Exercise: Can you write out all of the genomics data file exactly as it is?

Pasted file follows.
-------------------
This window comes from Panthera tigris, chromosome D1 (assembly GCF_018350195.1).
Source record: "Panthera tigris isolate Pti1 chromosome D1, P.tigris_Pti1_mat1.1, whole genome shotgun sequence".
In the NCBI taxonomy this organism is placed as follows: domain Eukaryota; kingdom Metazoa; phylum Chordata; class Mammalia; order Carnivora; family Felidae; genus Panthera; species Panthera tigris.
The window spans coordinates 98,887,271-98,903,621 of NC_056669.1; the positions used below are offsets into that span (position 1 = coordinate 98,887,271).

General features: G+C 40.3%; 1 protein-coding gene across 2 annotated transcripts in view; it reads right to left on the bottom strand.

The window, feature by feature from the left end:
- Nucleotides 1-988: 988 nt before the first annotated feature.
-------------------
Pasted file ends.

This window comes from Panthera tigris, chromosome D1 (assembly GCF_018350195.1).
Source record: "Panthera tigris isolate Pti1 chromosome D1, P.tigris_Pti1_mat1.1, whole genome shotgun sequence".
In the NCBI taxonomy this organism is placed as follows: domain Eukaryota; kingdom Metazoa; phylum Chordata; class Mammalia; order Carnivora; family Felidae; genus Panthera; species Panthera tigris.
The window spans coordinates 98,887,271-98,903,621 of NC_056669.1; the positions used below are offsets into that span (position 1 = coordinate 98,887,271).

General features: G+C 40.3%; 1 protein-coding gene across 2 annotated transcripts in view; it reads right to left on the bottom strand.

The window, feature by feature from the left end:
- Nucleotides 1-988: 988 nt before the first annotated feature.